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RDA standout Dellarose shares experiences from U.S. U-20 camp

By Riverhounds Staff, 11/02/21, 3:30PM EDT


Dellarose is vying for spot on national team for 2022 FIFA U-20 Women's World Cup

RDA player Tessa Dellarose (right) poses for a photo with U.S. teammate Elise Evans during her week at U.S. U-20 Women's National Team camp in Evans' home state of California. Dellarose and Evans are committed to play at North Carolina and Stanford, respe

Tessa Dellarose got to spend a week of her fall in California, but the reason for her trip wasn’t seeing the Golden State. It was wearing the Red, White and Blue.

Dellarose, a member of the Riverhounds Development Academy’s 2003/04 Girls team, took part in the U.S. Under-20 Women’s National Team Training Camp in Chula Vista, Calif. from Oct. 17-24, an opportunity to impress in front of national team coaches and vie for a spot at major tournaments in the coming years.

It wasn’t the first time getting a U.S. call-up for Dellarose, who comes from Brownsville, Pa. and is a University of North Carolina recruit. She previously represented the U.S. at the Under-16 level, but after so much of the national team program had been shut down as a result of the pandemic, Dellarose was excited to be chosen to take part in one of the first big, in-person events while moving into a higher age group.

“My last camp was in February 2020 with the U-16s, and then everything shut down. Being back with them again in person brought back some normalcy, but they still had all the (Covid) protocols in place,” Dellarose said.

“There were a lot of familiar faces going back into this camp, and especially because the college girls were away, there were more girls my age (2004 birth year) and some 2003s. It was nice seeing some of the same girls now that we’re older. I’ve gotten close with some, some have been my roommates; it’s almost like a clique thing.”

The target for Dellarose is making the U.S. U-20 team that will be assembled for next year to compete first at the CONCACAF U-20 Women’s Championship, which is the qualifying tournament for the FIFA U-20 Women’s World Cup being held next year in Costa Rica.

That is a lofty goal for Dellarose, who will still be 17 when 2022 begins, but it’s one she thinks is attainable while still keeping things in perspective.

“My goal is definitely to make the qualifiers and the World Cup, but in the chance it doesn’t happen, I want to continue to get better and grow as a player and a person,” she said. “If I don’t make it this cycle, there’s still the 2024 (U-20) World Cup when I’ll be 19.”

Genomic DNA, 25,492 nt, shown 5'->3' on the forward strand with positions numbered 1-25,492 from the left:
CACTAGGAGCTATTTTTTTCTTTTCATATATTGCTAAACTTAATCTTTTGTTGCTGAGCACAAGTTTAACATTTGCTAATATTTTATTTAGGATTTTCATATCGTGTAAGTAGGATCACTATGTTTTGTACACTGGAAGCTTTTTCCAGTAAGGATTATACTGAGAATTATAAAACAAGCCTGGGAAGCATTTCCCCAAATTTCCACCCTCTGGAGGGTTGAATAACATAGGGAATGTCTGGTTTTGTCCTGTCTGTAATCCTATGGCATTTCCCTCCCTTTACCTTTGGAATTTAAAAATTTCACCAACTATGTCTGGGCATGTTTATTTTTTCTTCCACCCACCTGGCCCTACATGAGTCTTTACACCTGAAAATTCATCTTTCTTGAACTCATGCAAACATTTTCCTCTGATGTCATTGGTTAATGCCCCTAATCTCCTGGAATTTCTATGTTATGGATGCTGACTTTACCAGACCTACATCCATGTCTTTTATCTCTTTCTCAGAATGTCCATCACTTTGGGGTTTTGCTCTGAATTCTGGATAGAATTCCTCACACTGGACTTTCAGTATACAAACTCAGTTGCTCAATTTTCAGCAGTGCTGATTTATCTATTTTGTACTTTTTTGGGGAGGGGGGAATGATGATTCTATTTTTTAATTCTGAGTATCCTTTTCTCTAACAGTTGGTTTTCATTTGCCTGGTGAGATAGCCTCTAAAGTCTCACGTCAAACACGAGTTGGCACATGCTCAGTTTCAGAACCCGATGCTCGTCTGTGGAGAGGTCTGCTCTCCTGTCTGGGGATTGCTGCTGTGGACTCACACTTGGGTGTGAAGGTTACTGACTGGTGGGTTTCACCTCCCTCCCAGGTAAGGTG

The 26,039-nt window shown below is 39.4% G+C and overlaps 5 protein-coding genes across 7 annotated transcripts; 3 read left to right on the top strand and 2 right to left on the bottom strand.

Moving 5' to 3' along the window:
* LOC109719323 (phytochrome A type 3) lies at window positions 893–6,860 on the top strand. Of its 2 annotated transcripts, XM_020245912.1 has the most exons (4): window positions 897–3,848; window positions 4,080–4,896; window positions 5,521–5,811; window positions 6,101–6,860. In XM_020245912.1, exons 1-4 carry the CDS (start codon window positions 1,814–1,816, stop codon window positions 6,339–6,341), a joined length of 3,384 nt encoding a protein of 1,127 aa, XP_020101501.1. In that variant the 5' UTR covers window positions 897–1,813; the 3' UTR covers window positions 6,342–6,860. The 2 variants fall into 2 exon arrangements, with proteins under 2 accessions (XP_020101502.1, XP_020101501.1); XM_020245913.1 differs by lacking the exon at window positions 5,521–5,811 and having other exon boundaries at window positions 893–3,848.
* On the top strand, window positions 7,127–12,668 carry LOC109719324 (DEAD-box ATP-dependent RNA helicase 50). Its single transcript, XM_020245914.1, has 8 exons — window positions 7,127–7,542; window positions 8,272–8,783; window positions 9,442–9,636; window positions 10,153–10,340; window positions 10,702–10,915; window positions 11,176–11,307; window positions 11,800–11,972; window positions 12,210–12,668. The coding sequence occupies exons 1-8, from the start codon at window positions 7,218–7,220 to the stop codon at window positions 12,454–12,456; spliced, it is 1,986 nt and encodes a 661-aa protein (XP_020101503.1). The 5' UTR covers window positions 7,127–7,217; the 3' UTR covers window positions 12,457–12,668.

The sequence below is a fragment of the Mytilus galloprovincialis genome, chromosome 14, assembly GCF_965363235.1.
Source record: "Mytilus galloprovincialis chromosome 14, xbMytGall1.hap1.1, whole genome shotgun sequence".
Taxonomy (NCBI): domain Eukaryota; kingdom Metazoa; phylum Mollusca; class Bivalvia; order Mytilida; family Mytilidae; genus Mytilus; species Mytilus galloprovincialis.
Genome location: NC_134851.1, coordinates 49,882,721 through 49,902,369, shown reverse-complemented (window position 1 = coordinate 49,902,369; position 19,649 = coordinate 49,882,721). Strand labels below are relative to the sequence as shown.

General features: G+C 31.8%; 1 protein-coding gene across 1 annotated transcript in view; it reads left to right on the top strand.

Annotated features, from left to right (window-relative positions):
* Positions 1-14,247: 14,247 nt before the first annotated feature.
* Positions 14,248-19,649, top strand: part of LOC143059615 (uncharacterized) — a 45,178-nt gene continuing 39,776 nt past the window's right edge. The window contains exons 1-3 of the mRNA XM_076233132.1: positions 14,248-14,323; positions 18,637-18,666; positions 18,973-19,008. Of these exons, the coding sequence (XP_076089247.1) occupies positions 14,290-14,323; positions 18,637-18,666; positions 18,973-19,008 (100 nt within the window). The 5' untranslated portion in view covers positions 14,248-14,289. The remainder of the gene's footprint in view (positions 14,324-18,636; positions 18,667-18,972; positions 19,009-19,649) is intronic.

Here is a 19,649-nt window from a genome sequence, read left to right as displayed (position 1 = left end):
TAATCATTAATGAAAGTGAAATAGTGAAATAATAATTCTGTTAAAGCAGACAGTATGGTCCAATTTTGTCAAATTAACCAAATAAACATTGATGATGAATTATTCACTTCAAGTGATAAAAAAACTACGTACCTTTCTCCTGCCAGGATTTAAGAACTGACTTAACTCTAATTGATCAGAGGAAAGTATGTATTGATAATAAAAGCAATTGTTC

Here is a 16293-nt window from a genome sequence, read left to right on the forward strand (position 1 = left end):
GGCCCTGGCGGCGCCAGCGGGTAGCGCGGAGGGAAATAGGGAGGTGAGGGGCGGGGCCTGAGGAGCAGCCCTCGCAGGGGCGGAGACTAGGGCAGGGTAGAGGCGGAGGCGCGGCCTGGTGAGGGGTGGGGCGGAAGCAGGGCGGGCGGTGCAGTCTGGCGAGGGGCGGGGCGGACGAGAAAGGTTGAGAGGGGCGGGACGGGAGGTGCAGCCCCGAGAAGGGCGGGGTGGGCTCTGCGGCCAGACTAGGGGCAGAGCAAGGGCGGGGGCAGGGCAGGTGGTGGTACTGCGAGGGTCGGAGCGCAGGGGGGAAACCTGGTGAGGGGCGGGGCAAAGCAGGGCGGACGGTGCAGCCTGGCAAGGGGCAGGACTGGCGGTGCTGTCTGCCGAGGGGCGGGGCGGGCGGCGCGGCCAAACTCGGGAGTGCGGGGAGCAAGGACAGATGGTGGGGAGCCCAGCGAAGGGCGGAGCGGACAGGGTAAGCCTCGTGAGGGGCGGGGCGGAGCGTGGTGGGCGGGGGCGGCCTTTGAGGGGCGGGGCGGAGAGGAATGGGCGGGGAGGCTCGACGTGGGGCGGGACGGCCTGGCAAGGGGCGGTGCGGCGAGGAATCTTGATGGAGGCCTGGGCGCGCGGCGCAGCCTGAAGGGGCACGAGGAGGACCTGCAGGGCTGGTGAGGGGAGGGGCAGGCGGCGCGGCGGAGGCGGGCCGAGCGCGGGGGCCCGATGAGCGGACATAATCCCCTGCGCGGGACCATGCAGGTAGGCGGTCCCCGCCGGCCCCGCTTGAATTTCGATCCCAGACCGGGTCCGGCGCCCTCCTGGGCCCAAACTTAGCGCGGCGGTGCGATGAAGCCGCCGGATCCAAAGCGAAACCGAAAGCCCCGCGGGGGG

Going into such a high-intensity environment could be overwhelming, but Dellarose seems to take it all in stride.

Her ability on the field certainly stacks up with the girls — and at the U-20 level, young women — she is competing against, and she is used to the high level of competition playing in the ECNL and at large showcases with the RDA. That she is being recognized for her play comes as no surprise to her coaches back in Pittsburgh.

"Tessa's a fearless player. All she wants is to get to the top," RDA Director Scott Gibson said. "She's worked extremely hard to get to this point, so for her to go into that camp was an opportunity for her to excel. She's got the personality to excel, and she's got that mindset that, whenever she plays the game, she wants to be the best."

But while this wasn’t the first camp for Dellarose, she did notice that things are a little different at the U-20 level than in the girls age groups.

“This is different than the last camps I’ve been to. Everyone is so excited to be here, but everyone knows what’s on the line with the World Cup next year. There’s a lot of intensity, but not a lot of pressure, because it’s so much fun that gets overshadowed,” Dellarose said.

Now back in Pittsburgh, Dellarose will have to wait to see if she will be brought back in for the next camp after the conclusion of the college season.

Until then, she will have a chance to link back up with her RDA teammates and friends, as they prepare for a full competitive season in the ECNL. Asked what she can impart to her teammates from her U.S. experience, Dellarose said she’s always happy to share.

“I’ll tell them whatever they like to know. They like to ask questions about it,” Dellarose said. “I never like to feel like I’m bragging about it, but if they ask me, I love to share and talk about how the daily routine works, what training is like. I think that’s really informative for them.”

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